Not many people have seen a toad the size of a small rabbit. And yet there are four right here in Golden Gate Park – in the Borneo level of the Academy’s rainforest exhibit to be exact. Borneo river toads (Phrynoidis juxtaspera), a.k.a giant river toads, are notable for their large size, and predators would be wise to steer clear: these toads secrete a highly toxic, milky poison from their warts when threatened or injured.
Sharing the toads’ space, usually found wrapped around a branch at the top of the tank, are two red-tailed green rat snakes, and a mangrove snake. The mangrove snake (Boiga dendrophila) is mildly venomous and an excellent nighttime hunter. Its vertical, cat-like pupils open wider than round pupils, allowing in extra light in the dark. Red-tailed green rat snakes (Gonyosoma oxycephala), despite their colorful name, are not always green, nor are their tails always red. Case in point, the two female snakes on display at the Academy look very different from one another—one is green with a gray tail and the other is all gray with a greenish head (below, at right), and neither tail could be described as “red.”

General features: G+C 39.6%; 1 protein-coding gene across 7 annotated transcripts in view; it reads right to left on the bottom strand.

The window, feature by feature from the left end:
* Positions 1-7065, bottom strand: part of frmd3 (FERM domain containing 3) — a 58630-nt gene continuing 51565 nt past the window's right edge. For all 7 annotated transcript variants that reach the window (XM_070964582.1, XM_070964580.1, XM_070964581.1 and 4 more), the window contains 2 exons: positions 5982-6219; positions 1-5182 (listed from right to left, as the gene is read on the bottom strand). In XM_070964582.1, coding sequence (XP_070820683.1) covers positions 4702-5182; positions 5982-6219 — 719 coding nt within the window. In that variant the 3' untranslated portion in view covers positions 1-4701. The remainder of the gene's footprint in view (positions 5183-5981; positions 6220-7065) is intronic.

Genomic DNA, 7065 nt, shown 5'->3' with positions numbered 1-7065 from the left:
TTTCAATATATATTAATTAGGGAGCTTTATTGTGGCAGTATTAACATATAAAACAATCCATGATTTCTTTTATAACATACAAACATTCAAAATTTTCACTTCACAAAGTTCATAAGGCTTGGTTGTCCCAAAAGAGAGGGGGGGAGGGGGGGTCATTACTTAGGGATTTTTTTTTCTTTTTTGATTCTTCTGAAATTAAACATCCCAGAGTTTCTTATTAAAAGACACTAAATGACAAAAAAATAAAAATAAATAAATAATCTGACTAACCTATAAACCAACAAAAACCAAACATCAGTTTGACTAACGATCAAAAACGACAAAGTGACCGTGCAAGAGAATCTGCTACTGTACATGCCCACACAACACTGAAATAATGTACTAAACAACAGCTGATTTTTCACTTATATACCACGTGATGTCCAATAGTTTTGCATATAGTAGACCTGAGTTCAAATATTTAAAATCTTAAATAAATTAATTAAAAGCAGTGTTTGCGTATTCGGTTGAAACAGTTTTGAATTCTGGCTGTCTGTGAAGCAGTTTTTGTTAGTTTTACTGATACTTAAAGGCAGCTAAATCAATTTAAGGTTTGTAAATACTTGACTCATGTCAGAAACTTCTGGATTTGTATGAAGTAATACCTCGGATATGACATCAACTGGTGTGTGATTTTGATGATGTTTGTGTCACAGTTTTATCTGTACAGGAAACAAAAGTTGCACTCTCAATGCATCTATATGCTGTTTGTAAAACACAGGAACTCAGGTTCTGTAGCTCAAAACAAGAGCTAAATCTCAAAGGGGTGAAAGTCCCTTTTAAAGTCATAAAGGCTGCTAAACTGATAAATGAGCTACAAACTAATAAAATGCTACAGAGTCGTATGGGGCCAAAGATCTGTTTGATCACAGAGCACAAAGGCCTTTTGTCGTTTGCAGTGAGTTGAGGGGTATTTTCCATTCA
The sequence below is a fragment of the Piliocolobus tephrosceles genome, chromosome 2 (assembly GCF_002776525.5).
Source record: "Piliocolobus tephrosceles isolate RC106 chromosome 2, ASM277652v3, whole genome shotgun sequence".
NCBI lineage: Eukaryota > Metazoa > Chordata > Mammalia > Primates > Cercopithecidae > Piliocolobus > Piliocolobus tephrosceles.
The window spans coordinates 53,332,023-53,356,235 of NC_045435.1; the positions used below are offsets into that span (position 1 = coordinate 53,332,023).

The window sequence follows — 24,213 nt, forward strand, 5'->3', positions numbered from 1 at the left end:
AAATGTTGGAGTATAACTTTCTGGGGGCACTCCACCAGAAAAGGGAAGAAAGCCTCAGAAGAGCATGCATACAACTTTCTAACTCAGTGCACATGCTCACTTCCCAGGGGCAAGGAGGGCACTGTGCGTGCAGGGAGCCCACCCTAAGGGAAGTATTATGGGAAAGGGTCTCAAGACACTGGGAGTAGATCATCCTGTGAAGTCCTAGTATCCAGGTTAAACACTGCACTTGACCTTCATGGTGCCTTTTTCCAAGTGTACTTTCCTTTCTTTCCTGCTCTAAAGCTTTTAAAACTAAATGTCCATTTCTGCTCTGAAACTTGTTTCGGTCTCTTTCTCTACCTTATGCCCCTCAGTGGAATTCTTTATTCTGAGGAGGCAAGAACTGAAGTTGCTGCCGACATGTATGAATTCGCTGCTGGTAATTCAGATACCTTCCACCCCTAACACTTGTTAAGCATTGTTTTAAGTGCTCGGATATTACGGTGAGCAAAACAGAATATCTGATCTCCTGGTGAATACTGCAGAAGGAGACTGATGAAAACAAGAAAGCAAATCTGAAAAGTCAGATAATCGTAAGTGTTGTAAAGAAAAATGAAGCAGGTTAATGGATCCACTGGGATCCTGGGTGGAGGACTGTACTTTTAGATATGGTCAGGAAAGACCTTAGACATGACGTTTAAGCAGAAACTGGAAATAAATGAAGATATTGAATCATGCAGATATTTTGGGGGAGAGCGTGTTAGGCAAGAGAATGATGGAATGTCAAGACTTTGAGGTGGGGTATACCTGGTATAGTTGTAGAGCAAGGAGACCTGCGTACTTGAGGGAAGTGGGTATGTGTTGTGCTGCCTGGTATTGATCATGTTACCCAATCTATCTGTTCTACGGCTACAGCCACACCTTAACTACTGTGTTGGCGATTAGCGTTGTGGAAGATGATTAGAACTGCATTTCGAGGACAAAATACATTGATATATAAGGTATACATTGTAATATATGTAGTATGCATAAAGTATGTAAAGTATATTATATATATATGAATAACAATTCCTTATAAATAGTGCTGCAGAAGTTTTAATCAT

Aquatic biologists at the Academy first began breeding Asian horned frogs (Megophrys nasuta) in captivity one year ago, and have now successfully raised over a dozen tadpoles into young frogs. Even after a year, around 40 of the frogs are still tadpoles, but more metamorphose every week, and seem to be in excellent health. The young frogs and tadpoles are being raised behind the scenes in the aquarium’s amphibian holding room.
Very few zoos and aquariums have been able to breed this species successfully, so our biologists have been learning as they go. One of the discoveries they made was that the size of an egg clutch can actually be as large as 1,400 eggs – a figure much higher than the popular literature suggested.
Native to the rainforest floors of Indonesia, Malaysia and Singapore, these frogs are not currently threatened in the wild, but are vulnerable to habitat destruction and exploitation by the pet trade industry. At the Academy, several adult Asian horned frogs can be seen on the Borneo level of the rainforest exhibit, blending into their leafy surroundings.
Photos: (c) Brian Freiermuth/California Academy of Sciences
Left: The much smaller male holds on to the large female in amplexus, the typical grasping behavior many frogs engage in prior to egg laying and fertilization.
Center: Tadpoles have upward turned mouths that allow them to filter feed at the water’s surface.
Right: A newly metamorphosed froglet still has some tail left, but already has tiny projections over the eyes like its adult counterparts.